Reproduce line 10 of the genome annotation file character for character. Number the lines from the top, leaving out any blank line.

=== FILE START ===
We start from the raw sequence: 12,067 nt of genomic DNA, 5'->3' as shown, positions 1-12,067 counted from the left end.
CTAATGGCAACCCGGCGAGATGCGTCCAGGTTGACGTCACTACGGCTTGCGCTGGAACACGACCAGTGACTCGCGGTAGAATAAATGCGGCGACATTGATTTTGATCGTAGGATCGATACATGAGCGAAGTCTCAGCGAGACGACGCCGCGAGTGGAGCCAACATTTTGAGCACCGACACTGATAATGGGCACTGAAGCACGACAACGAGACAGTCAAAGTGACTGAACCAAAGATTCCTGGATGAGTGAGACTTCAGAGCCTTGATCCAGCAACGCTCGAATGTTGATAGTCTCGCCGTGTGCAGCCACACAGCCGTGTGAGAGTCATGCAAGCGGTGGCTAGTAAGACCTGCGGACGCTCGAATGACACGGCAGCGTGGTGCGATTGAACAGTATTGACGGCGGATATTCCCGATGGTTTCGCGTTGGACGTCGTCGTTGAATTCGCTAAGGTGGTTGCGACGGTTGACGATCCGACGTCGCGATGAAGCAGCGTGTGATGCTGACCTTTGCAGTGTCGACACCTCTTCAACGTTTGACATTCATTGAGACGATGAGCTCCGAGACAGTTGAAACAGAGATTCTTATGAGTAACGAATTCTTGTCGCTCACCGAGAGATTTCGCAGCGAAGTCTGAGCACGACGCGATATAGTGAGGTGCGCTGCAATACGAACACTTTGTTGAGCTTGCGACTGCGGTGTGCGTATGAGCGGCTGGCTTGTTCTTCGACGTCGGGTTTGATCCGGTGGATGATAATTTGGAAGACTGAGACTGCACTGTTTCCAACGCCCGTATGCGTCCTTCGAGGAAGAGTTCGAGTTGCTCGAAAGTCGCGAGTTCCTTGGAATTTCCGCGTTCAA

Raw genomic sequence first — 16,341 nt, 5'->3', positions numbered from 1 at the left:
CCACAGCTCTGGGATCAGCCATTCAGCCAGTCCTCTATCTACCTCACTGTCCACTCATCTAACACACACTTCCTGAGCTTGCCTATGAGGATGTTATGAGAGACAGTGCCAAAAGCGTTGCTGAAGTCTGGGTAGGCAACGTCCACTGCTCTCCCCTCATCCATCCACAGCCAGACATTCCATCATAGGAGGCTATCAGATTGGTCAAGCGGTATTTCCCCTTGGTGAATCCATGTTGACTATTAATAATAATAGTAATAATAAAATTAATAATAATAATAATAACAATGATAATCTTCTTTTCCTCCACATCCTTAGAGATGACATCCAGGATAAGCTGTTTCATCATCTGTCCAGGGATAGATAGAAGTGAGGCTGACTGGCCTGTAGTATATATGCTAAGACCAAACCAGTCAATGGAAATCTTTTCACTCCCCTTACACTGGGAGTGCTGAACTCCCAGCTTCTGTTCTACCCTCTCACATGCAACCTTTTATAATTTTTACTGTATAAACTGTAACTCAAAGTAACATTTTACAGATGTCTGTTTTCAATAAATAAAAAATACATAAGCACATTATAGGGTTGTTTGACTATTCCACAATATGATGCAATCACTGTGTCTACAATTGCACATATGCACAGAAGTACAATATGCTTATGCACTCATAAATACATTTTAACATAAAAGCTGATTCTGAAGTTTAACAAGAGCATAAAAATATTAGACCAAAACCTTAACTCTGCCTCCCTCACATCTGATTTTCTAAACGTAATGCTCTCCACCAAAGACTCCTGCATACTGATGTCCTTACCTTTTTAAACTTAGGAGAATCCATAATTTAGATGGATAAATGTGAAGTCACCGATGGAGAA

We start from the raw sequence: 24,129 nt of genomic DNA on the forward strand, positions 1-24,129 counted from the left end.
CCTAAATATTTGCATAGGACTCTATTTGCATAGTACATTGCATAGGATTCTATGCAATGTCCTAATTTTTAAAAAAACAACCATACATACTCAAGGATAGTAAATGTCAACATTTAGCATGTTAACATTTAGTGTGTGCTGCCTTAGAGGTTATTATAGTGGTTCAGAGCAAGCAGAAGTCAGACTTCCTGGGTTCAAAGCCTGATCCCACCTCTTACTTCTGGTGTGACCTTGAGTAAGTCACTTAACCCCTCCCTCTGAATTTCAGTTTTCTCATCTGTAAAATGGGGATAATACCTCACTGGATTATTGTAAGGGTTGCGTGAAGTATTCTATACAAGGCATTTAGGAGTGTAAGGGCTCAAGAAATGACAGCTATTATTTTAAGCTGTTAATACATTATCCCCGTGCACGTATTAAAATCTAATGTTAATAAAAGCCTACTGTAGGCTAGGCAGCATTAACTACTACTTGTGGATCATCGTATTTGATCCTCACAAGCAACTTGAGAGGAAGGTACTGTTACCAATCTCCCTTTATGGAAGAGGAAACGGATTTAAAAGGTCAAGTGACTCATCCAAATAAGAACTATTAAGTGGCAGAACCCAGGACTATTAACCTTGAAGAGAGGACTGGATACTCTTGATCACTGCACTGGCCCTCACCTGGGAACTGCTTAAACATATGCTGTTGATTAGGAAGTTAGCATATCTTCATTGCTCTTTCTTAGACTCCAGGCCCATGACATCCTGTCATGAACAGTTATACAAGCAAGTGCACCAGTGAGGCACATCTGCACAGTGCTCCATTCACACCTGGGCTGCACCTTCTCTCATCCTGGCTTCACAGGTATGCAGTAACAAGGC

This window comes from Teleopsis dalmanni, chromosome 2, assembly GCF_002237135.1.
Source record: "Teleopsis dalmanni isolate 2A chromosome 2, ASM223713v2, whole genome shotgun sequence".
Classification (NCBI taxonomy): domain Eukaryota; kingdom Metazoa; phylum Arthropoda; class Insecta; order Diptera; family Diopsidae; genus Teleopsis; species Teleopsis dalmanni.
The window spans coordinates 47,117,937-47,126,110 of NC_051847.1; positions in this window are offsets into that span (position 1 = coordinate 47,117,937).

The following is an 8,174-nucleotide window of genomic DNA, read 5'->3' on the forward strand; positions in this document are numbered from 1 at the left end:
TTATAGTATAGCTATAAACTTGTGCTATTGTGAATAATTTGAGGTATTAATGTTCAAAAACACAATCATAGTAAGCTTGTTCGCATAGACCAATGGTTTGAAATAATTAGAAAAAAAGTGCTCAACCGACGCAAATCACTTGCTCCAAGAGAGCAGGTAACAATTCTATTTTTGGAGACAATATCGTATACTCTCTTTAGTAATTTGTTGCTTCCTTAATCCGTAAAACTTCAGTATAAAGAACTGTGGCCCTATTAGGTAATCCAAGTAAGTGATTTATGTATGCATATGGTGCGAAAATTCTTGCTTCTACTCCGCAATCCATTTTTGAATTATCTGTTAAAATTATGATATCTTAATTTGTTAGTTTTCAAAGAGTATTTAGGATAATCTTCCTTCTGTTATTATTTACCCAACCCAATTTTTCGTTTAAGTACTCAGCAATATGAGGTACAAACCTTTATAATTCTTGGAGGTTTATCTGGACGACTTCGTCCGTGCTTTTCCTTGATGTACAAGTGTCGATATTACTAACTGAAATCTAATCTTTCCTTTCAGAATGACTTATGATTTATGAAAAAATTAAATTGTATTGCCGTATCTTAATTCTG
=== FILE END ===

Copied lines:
The window spans coordinates 47,117,937-47,126,110 of NC_051847.1; positions in this window are offsets into that span (position 1 = coordinate 47,117,937).